And if you, like me, are always looking for something to do with the massive amounts of watermelon that you’re left with when you cut one up, this is your answer. When combining ingredients, I try to chop up my tomato, melon, and cucumber to roughly the same size so that you end up with this highly snackable chopped salad that is perfect for lunch, appetizer, or a side with grilled salmon or chicken. The addition of chopped fresh mozzarella is what makes it creamy and addictive, and basil + a squeeze of lime + olive oil (and lots of flaky sea salt) make up the simplest dressing that is really all this salad needs. It’s dreamy.
Since summer is all about making it work with what you’ve got (and we’re all limiting our grocery runs these days) I’ve tried a few adaptations to this recipe with great results. Swap cantaloupe for watermelon, try feta instead of mozzarella, and of course, the basil can be subbed with mint or cilantro — I usually use a mix of whatever fresh herbs I have on hand. Scroll on for the recipe, along with the video of me making this salad start to finish…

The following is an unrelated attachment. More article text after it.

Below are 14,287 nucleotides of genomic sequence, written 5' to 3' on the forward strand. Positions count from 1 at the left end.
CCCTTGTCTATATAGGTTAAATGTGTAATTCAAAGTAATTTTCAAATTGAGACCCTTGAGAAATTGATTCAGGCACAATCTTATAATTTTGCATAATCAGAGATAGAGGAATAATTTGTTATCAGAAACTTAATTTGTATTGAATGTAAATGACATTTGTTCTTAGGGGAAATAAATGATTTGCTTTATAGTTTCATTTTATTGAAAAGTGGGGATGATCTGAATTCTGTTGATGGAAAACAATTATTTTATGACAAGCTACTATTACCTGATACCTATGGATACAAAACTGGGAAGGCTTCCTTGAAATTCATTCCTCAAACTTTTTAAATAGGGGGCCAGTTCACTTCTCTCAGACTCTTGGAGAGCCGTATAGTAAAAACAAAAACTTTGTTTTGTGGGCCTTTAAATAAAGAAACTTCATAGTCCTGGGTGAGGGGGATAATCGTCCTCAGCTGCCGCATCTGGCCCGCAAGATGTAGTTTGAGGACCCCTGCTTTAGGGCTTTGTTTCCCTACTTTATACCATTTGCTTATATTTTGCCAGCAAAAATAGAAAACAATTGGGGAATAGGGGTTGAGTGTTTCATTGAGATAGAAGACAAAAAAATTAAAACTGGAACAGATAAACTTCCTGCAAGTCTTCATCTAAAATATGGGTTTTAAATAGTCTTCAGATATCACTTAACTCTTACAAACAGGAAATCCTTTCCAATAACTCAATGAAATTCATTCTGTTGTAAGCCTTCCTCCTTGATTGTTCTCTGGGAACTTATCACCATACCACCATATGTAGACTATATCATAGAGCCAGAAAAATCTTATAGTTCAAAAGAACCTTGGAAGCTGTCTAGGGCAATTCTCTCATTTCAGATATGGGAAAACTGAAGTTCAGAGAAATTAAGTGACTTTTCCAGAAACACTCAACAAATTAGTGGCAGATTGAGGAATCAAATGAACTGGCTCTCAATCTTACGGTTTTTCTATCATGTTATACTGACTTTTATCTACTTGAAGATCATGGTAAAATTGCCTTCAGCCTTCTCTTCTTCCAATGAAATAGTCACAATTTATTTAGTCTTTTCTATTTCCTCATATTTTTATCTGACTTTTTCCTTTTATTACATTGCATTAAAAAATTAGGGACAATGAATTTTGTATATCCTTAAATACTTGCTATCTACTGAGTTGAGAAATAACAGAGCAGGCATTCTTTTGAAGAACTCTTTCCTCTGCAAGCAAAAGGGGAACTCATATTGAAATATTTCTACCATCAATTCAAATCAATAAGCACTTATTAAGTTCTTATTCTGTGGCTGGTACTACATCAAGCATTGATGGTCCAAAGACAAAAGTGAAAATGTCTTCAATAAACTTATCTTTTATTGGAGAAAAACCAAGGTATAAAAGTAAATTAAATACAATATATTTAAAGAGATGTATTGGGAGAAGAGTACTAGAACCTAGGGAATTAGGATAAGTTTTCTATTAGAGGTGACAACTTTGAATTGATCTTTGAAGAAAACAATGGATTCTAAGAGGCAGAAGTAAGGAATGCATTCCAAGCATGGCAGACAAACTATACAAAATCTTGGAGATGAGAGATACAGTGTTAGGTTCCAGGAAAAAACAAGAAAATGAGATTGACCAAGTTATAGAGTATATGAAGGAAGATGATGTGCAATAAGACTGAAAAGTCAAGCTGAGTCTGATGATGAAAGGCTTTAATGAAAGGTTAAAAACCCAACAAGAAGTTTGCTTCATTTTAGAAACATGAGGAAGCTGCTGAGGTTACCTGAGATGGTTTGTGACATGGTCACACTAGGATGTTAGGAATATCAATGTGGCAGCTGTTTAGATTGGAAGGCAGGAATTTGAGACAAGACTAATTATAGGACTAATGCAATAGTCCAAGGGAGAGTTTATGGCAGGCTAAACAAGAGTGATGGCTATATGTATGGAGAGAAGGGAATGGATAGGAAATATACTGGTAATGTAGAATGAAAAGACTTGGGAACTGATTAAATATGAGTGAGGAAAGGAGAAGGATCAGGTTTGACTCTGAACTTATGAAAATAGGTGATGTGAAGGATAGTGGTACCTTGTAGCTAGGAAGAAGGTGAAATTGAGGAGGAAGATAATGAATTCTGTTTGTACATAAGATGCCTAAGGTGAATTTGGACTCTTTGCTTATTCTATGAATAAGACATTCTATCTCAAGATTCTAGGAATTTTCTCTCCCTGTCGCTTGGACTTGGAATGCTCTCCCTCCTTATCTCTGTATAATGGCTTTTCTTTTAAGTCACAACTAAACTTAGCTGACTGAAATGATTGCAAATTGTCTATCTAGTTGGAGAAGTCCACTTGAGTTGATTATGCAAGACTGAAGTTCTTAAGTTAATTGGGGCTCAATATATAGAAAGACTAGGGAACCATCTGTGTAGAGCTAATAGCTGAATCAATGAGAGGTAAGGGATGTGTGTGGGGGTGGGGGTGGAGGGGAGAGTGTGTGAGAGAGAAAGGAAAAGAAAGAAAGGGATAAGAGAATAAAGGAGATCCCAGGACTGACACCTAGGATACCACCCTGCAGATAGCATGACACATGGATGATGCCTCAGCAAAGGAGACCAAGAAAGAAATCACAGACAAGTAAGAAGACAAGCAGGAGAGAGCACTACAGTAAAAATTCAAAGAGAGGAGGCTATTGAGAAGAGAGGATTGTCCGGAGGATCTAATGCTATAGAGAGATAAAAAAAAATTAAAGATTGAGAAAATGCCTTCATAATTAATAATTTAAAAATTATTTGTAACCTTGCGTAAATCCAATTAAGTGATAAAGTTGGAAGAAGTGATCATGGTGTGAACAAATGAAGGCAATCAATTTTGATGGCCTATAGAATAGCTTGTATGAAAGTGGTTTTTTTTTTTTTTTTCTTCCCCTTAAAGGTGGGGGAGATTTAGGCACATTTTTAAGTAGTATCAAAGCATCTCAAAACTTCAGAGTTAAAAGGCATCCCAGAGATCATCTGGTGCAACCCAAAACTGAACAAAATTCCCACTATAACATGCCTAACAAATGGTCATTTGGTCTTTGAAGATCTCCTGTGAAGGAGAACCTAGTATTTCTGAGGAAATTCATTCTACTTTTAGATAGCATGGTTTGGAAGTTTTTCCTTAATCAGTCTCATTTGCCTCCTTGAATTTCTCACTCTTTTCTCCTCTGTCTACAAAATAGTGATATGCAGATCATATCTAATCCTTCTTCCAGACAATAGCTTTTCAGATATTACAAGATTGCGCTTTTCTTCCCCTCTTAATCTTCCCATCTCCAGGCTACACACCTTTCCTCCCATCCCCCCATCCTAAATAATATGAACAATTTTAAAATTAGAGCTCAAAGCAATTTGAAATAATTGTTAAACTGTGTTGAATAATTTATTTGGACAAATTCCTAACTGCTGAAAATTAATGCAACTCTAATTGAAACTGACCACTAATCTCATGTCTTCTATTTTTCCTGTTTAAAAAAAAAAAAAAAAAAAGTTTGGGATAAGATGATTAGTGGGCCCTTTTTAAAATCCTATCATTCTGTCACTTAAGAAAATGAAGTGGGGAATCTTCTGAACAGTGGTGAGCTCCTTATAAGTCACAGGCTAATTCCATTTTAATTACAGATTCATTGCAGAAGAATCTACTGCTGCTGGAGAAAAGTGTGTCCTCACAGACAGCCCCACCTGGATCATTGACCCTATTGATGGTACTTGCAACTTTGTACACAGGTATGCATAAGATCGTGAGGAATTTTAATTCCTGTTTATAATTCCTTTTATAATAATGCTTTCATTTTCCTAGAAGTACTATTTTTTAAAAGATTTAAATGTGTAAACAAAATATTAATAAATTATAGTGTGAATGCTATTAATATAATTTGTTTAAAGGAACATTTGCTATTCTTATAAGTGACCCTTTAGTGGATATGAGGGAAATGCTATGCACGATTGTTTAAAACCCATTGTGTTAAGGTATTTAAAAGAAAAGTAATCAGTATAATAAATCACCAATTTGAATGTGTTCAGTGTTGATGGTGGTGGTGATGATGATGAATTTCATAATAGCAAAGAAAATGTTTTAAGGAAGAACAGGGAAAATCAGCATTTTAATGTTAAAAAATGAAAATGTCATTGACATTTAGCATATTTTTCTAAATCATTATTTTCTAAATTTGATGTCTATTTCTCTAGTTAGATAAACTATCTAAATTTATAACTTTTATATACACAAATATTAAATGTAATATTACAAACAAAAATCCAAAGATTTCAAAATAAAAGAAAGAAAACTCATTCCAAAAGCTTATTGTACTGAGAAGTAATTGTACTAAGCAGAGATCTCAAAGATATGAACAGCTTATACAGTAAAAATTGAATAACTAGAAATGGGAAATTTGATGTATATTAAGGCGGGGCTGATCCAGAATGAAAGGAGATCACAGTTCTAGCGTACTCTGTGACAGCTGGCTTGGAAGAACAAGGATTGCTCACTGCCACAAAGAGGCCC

If you try this recipe, I’d love it if you’d leave a comment, rate it, and tag me on Instagram so I can see it!
Watermelon Tomato Caprese Salad
This watermelon caprese salad is crunchy, sweet, creamy, and refreshing. Meet my new favorite summer starter!
- 5 tablespoons fresh lime juice (from 3 large limes)
- 1 1/2 tablespoons honey
- 1 tablespoon finely chopped fresh mint
- 1 tablespoon grated fresh ginger (from 1 [4-inch] piece)
- 1/2 teaspoon dried mint
- 1 1/2 teaspoon kosher salt, divided